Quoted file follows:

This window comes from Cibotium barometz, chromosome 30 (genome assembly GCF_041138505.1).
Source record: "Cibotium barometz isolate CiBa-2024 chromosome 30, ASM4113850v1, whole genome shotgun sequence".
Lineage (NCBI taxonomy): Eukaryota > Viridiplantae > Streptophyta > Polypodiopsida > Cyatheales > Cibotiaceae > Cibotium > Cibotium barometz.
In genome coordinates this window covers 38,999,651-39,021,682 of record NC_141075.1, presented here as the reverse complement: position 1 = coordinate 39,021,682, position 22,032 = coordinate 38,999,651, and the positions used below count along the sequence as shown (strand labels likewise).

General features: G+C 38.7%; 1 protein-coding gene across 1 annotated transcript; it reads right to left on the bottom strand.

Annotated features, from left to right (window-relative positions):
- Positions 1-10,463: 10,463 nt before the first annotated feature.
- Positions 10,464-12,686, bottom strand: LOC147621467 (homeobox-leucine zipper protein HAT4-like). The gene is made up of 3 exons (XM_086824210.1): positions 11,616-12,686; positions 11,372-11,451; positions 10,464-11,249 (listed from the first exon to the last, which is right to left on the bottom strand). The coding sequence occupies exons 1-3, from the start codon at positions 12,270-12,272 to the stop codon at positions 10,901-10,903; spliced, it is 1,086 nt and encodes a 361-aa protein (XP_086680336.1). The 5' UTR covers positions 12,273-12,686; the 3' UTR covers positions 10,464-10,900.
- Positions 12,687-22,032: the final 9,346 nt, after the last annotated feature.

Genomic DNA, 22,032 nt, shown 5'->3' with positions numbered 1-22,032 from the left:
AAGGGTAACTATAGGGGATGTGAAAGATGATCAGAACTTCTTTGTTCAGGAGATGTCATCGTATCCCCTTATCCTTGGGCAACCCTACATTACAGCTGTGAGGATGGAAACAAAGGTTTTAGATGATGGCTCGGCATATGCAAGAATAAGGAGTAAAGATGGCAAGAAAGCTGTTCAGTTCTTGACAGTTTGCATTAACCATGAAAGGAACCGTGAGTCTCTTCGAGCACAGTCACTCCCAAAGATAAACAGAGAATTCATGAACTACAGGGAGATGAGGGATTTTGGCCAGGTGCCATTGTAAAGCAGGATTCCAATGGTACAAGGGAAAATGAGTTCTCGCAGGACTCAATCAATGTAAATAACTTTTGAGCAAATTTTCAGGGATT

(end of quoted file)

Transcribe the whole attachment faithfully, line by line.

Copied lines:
This window comes from Cibotium barometz, chromosome 30 (genome assembly GCF_041138505.1).
Source record: "Cibotium barometz isolate CiBa-2024 chromosome 30, ASM4113850v1, whole genome shotgun sequence".
Lineage (NCBI taxonomy): Eukaryota > Viridiplantae > Streptophyta > Polypodiopsida > Cyatheales > Cibotiaceae > Cibotium > Cibotium barometz.
In genome coordinates this window covers 38,999,651-39,021,682 of record NC_141075.1, presented here as the reverse complement: position 1 = coordinate 39,021,682, position 22,032 = coordinate 38,999,651, and the positions used below count along the sequence as shown (strand labels likewise).

General features: G+C 38.7%; 1 protein-coding gene across 1 annotated transcript; it reads right to left on the bottom strand.

Annotated features, from left to right (window-relative positions):
- Positions 1-10,463: 10,463 nt before the first annotated feature.
- Positions 10,464-12,686, bottom strand: LOC147621467 (homeobox-leucine zipper protein HAT4-like). The gene is made up of 3 exons (XM_086824210.1): positions 11,616-12,686; positions 11,372-11,451; positions 10,464-11,249 (listed from the first exon to the last, which is right to left on the bottom strand). The coding sequence occupies exons 1-3, from the start codon at positions 12,270-12,272 to the stop codon at positions 10,901-10,903; spliced, it is 1,086 nt and encodes a 361-aa protein (XP_086680336.1). The 5' UTR covers positions 12,273-12,686; the 3' UTR covers positions 10,464-10,900.
- Positions 12,687-22,032: the final 9,346 nt, after the last annotated feature.

Genomic DNA, 22,032 nt, shown 5'->3' with positions numbered 1-22,032 from the left:
AAGGGTAACTATAGGGGATGTGAAAGATGATCAGAACTTCTTTGTTCAGGAGATGTCATCGTATCCCCTTATCCTTGGGCAACCCTACATTACAGCTGTGAGGATGGAAACAAAGGTTTTAGATGATGGCTCGGCATATGCAAGAATAAGGAGTAAAGATGGCAAGAAAGCTGTTCAGTTCTTGACAGTTTGCATTAACCATGAAAGGAACCGTGAGTCTCTTCGAGCACAGTCACTCCCAAAGATAAACAGAGAATTCATGAACTACAGGGAGATGAGGGATTTTGGCCAGGTGCCATTGTAAAGCAGGATTCCAATGGTACAAGGGAAAATGAGTTCTCGCAGGACTCAATCAATGTAAATAACTTTTGAGCAAATTTTCAGGGATT